First up – the script for the film has been completed. I was super excited for it, then super against it, and now just conflicted. (In the “drama version of the book” that advertised itself as “how the scriptwriter wants to present the story” , Ming Cheng was repeated kicked by the Ming’s and at one point felt ashamed that as a servant, he would dare to make fun of the young master. Yes, the USSR-trained and French-educated communist felt like he was acting above his class, and a family of righteous protagonists made a habit of abusing an abused child. I’m counting on my suspicions that these parts were written by a ghost writer, otherwise I take back every nice thing I’ve ever said about Zhang Yong.)
A lesser actor would’ve found it hard to express one emotion at a time, but Wang Kai told Ming Cheng’s entire life story in 2 seconds in this scene here as he finds out the true identity of Ming Tai’s father.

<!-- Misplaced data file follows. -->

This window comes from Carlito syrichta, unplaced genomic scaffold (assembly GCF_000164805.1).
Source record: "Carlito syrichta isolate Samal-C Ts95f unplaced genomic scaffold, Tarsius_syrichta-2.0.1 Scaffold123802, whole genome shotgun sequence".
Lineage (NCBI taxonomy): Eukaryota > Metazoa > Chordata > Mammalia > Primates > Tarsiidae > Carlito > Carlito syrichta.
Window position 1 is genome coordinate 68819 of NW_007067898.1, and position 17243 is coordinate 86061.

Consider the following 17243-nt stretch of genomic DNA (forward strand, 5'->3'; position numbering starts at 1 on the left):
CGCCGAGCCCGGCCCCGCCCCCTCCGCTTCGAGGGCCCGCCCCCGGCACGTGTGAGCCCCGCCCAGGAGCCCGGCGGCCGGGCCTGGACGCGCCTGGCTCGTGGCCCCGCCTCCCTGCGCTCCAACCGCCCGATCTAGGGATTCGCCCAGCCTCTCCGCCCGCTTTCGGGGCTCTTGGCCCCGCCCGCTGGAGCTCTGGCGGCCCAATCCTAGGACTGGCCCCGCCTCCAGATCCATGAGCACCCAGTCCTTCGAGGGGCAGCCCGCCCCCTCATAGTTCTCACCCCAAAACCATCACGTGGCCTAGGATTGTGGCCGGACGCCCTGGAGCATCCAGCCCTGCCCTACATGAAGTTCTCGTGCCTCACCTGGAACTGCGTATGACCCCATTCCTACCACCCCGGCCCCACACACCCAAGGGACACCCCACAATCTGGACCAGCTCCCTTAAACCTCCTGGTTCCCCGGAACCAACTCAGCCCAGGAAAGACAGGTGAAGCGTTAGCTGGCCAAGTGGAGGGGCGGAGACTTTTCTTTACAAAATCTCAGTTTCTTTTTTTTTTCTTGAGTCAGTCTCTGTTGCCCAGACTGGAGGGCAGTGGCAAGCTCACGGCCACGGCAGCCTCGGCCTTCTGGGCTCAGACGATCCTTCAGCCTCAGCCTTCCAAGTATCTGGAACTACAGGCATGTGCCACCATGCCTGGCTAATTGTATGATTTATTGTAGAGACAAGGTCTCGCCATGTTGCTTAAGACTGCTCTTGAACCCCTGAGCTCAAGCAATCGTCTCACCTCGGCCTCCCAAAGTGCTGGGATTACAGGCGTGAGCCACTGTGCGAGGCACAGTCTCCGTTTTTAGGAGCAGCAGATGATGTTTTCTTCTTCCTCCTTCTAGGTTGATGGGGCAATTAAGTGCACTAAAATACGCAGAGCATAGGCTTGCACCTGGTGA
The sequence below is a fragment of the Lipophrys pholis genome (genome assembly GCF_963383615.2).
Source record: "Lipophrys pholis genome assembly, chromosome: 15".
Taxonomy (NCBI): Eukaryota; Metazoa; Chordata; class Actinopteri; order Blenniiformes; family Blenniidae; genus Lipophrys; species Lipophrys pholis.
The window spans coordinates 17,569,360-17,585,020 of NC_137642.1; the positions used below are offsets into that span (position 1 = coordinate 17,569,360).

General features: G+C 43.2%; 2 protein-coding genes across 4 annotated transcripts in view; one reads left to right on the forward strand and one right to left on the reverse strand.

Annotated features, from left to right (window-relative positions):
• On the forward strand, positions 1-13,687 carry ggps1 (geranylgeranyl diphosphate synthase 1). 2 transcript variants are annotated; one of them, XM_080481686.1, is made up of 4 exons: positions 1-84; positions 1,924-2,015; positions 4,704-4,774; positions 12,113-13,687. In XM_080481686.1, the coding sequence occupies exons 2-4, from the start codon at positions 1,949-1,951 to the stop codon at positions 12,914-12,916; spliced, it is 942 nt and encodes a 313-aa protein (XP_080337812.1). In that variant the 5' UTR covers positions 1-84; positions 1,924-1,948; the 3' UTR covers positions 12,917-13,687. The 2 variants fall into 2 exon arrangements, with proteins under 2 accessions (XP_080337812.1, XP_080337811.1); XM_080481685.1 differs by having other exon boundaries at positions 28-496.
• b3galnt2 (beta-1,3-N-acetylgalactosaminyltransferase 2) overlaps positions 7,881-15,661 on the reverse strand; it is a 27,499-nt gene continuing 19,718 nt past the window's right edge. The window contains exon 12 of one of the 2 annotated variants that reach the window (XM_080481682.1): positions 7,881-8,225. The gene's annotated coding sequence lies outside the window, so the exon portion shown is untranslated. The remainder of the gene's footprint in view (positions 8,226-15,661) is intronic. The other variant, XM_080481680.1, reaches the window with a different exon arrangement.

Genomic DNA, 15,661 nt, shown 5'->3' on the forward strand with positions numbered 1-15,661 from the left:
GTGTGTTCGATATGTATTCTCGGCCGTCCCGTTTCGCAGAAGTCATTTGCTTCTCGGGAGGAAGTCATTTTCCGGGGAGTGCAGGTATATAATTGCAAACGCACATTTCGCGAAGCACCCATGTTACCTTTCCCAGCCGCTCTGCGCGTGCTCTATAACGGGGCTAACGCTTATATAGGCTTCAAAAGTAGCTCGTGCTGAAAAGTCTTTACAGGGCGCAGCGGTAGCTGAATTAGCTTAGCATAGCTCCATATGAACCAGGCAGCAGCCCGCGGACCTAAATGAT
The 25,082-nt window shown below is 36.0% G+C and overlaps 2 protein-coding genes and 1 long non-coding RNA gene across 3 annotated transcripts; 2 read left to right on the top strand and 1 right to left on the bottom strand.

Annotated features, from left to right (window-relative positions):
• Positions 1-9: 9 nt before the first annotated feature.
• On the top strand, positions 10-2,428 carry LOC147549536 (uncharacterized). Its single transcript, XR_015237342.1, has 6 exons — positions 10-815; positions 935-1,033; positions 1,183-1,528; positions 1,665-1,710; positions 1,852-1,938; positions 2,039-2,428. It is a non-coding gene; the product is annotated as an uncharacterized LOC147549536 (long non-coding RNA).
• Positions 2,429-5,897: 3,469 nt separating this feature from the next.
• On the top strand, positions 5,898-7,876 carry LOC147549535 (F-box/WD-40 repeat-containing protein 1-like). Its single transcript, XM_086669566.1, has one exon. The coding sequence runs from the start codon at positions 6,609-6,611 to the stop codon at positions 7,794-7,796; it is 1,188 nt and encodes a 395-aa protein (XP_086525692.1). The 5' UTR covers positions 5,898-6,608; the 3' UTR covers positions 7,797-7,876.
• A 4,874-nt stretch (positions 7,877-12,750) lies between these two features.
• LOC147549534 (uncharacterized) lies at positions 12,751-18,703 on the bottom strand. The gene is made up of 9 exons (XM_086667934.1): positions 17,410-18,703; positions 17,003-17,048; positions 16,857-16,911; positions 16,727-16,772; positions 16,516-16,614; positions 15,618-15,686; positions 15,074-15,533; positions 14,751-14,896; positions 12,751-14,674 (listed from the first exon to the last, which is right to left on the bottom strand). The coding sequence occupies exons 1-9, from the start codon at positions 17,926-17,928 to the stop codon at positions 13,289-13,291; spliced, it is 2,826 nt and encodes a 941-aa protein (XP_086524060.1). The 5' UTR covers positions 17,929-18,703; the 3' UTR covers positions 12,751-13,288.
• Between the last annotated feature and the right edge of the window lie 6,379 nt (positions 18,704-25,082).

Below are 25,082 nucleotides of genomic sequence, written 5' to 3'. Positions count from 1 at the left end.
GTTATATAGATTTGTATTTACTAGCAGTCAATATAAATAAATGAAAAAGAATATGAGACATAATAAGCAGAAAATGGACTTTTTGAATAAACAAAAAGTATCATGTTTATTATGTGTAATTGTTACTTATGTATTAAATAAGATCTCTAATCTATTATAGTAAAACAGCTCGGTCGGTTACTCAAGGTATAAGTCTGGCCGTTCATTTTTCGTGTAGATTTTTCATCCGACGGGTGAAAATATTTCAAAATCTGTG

Somehow Wang Kai is able to show that Ming Cheng feels genuinely happy for Ming Tai and his father while expressing emotions that are clearly not all joy. While the first half of the sentence was intended to comfort Ming Tai’s father, as he shifts to the final phrase, his expression and tone of voice changes. The concerned, comforting voice of “this is a good thing” becomes distant in “A wonderful thing” as he is lost in his own thought. At the same time, his eyes also look away from Ming Tai’s father to the distance, perhaps to the father he had never met.